Cradle-to-Cradle co-founder to provide key-note address at event that targets climate change, ingredients and packaging to create positive environmental and social initiatives.
April 11, 2011
by Canadian Packaging Staff
Climate change and sustainable ingredients are the focal themes of the fourth edition of the Sustainable Foods Summit taking place in Amsterdam on 23-24 June 2011. By focusing on two of the major sustainability issues in the food industry, the summit aims to share industry best-practices and encourage sustainability initiatives.
The event examines how food and ingredient firms can create positive environmental and social impacts, a subject of Professor Dr. Michael Braungart, co-founder of the Cradle-to-Cradle (C2C) design approach, in his opening key note. The C2C design has been widely praised for its regenerative approach, encouraging nutrients to be recycled or re-used when products reaches the end of their lifecycle.
The first session showcases pioneering sustainability initiatives in the food industry. Key papers cover novel sustainability approaches, ethical trading partnerships, sustainability metrics and ecological packaging. The growing importance of food security will be covered by Dr. Ulrich Hoffmann at the United Nations Conference on Trade and Development (UNCTAD), with his paper looking at the role of sustainable agriculture in meeting the needs of a global population that is projected to exceed nine billion by 2050.
Also in the opening session, details of the newly launched global water footprint standard will be given by Ruth Mathews, executive director of Water Footprint Network. To meet growing concerns about water scarcity and water stress, the new standard enables countries, companies and individuals to assess their water footprint. Precise details of the new water footprint methodology will be provided, as well as water measurement calculations for various food & beverage products. The first session adjourns with a panel discussion on sustainability indicators and measurement approaches.
Although climate-change is high on the international agenda, few food and beverage companies appear to be taking steps towards a low carbon economy. The second session hones in on climate change strategies, highlighting practical approaches for measuring, reducing and offsetting carbon emissions. In the opening paper, Worldwatch Institute will share its latest findings from its 2011 State of the World report. It will give international examples of innovations in sustainable agriculture and food systems, highlighting their importance in combating climate change. The Carbon Disclosure Project will outline practical strategies for food & beverage companies looking to reduce their carbon footprints.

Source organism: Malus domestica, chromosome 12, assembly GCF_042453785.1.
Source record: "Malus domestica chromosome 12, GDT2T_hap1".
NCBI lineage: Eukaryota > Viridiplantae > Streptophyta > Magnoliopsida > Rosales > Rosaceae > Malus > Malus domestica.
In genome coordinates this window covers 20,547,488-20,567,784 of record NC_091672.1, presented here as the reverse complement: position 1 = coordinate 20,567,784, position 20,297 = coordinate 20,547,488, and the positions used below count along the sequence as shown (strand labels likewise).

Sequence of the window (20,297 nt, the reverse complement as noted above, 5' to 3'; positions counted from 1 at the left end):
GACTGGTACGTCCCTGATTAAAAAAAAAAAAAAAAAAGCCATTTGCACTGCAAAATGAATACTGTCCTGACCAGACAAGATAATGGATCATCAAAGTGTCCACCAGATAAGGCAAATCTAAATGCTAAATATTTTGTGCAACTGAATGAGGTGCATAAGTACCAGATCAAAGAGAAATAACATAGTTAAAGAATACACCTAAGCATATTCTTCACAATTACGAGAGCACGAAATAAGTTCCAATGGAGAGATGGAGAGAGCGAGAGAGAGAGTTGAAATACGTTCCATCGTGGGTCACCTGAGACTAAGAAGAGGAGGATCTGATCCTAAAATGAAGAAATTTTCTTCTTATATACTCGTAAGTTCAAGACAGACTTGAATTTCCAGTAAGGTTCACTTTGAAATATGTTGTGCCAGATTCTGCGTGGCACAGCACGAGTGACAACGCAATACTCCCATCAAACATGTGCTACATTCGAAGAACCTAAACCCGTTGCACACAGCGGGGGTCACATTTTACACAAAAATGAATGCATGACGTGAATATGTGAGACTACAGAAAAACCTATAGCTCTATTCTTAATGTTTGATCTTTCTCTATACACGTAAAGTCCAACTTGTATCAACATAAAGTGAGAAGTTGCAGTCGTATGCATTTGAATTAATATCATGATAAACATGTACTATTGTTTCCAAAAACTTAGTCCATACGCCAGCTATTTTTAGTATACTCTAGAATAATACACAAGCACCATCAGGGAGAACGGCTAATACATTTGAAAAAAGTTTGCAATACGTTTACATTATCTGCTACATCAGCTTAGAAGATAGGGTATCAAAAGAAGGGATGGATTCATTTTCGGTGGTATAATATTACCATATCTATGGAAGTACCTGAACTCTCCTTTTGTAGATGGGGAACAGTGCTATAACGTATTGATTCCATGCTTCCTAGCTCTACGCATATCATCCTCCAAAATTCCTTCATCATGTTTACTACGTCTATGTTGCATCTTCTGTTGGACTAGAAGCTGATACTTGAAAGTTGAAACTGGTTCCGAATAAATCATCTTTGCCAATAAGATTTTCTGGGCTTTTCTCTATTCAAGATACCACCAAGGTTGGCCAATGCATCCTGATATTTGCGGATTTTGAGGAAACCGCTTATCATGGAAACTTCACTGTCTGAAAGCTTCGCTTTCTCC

Considering livestock comprises most agricultural greenhouse gases, sustainable livestock farming is a major feature of the second session. Growing consumer affluence is expected to double meat and dairy production by 2050, straining agricultural resources as well as raising carbon emissions. The SAI platform discusses sustainability measurement approaches for dairy production, whilst Professor Dr. Ir. Rudy Rabbinge from Wageningen University explores the various sustainable protein options.
Migros, the leading Swiss supermarket chain, will share its sustainability programs to combat climate change. In another paper, a major food company will share its vision, programs and associated challenges of becoming a carbon neutral enterprise. The European company will state how it has made changes in its manufacturing processes and energy sources to reduce its carbon footprint, and made investments in reforestation projects to offset emissions.
With marketing and distribution playing a decisive role in the success of sustainable food products, the third session shares best-practices. Major developments and trends in the global market for eco-labeled foods will be given, followed by a paper on building a sustainable brand. Diederik Brasser from Trilobes will discuss the role of distribution and logistics in reducing environmental impacts. Royal Ahold, a leading European retailer, will share its challenges in meeting the triple bottom line. Other papers cover traceability and transparency in the supply chain, market segmentation, and consumer insights towards ethical consumers.
The final session of the two-day summit focuses on sustainable ingredients. Since multi-ingredient food products can have complex environmental and social footprints, papers look at the growing use of sustainable ingredients to reduce these impacts. The trading of green certificates programs in commodity sourcing is the subject of Green Palm. IBD Certification will show it has integrated social and biodiversity elements into its Eco-Social organic standard. Hilary Parsons, head of corporate social responsibility at Nestlé will state how ethical sourcing can create positive social impacts.
The difficulties in setting up sustainable supply chains for novel ingredients will be covered by Dr. Maha Misbah from Unilever. The Anglo-Dutch multinational recently won a biodiversity award for its Allanblackia project in Africa. Dr. Misbah will show how companies can convert new ideas for novel ingredients into commercial reality whilst providing market access and benefits to growers in developing countries.
The aim of the Sustainable Foods Summit is to discuss and debate the major issues the food industry faces concerning concerning sustainability and eco-labels. The first two editions of the Sustainable Foods Summit were hosted in Amsterdam in 2010 and 2009 and brought together senior executives involved in sustainability from across the food industry.
For more details on the Sustainable Foods Summit, including conference program, visit: www.sustainablefoodssummit.com.